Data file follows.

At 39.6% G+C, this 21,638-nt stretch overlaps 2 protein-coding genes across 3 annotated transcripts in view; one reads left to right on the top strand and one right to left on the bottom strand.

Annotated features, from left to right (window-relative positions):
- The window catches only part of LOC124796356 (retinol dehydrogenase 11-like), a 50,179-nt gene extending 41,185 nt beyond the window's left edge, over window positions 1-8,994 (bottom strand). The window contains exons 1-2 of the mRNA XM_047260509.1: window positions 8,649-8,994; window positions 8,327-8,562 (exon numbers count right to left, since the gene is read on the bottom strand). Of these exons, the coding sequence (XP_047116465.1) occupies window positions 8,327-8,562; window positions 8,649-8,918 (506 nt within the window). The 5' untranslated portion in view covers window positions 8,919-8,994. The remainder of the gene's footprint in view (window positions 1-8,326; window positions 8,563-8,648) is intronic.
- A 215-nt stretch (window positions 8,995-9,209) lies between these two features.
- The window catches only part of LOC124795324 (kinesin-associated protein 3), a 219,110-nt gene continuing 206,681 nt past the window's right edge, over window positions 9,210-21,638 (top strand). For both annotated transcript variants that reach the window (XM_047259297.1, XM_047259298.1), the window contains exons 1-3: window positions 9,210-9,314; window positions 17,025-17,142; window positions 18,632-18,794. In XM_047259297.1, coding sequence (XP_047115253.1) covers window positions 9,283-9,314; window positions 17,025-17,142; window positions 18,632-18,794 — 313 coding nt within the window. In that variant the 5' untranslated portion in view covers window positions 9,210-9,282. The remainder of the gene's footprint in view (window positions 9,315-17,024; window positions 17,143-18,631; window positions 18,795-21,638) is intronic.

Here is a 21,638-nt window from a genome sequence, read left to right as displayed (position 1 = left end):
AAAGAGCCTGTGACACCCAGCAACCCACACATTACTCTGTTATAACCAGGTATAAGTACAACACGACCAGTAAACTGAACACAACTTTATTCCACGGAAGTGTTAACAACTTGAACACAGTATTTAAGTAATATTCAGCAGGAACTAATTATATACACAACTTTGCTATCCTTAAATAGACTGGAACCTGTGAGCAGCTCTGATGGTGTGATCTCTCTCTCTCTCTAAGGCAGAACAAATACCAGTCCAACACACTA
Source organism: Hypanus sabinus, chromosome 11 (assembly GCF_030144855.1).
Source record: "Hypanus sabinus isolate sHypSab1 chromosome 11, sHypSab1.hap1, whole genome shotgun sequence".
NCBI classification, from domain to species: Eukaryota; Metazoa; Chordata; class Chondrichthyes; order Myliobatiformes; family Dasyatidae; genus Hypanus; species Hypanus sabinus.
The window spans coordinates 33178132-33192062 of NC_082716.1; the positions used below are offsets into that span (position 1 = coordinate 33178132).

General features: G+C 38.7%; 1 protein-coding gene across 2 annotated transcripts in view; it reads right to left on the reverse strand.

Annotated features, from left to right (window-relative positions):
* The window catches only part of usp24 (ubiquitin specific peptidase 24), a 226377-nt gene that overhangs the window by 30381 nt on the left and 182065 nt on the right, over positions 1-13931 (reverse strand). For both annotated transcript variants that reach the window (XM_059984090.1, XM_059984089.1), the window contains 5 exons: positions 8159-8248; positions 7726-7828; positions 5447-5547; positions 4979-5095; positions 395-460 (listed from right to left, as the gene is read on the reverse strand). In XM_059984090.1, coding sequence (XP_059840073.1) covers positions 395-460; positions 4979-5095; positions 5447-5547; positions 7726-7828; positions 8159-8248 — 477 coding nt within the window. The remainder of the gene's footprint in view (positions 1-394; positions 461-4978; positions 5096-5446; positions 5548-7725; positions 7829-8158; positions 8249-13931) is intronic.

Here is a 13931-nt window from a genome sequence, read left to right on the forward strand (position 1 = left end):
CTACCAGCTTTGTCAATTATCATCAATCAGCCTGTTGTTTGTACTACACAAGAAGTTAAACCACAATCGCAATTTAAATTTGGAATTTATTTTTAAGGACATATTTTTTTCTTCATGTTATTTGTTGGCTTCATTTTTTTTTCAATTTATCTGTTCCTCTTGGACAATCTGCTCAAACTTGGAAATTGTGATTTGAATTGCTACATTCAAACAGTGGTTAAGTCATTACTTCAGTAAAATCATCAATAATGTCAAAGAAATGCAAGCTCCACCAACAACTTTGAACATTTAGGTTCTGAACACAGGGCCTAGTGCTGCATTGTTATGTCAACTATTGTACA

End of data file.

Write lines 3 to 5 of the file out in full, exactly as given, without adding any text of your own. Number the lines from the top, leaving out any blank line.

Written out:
- The window catches only part of LOC124796356 (retinol dehydrogenase 11-like), a 50,179-nt gene extending 41,185 nt beyond the window's left edge, over window positions 1-8,994 (bottom strand). The window contains exons 1-2 of the mRNA XM_047260509.1: window positions 8,649-8,994; window positions 8,327-8,562 (exon numbers count right to left, since the gene is read on the bottom strand). Of these exons, the coding sequence (XP_047116465.1) occupies window positions 8,327-8,562; window positions 8,649-8,918 (506 nt within the window). The 5' untranslated portion in view covers window positions 8,919-8,994. The remainder of the gene's footprint in view (window positions 1-8,326; window positions 8,563-8,648) is intronic.
- A 215-nt stretch (window positions 8,995-9,209) lies between these two features.
- The window catches only part of LOC124795324 (kinesin-associated protein 3), a 219,110-nt gene continuing 206,681 nt past the window's right edge, over window positions 9,210-21,638 (top strand). For both annotated transcript variants that reach the window (XM_047259297.1, XM_047259298.1), the window contains exons 1-3: window positions 9,210-9,314; window positions 17,025-17,142; window positions 18,632-18,794. In XM_047259297.1, coding sequence (XP_047115253.1) covers window positions 9,283-9,314; window positions 17,025-17,142; window positions 18,632-18,794 — 313 coding nt within the window. In that variant the 5' untranslated portion in view covers window positions 9,210-9,282. The remainder of the gene's footprint in view (window positions 9,315-17,024; window positions 17,143-18,631; window positions 18,795-21,638) is intronic.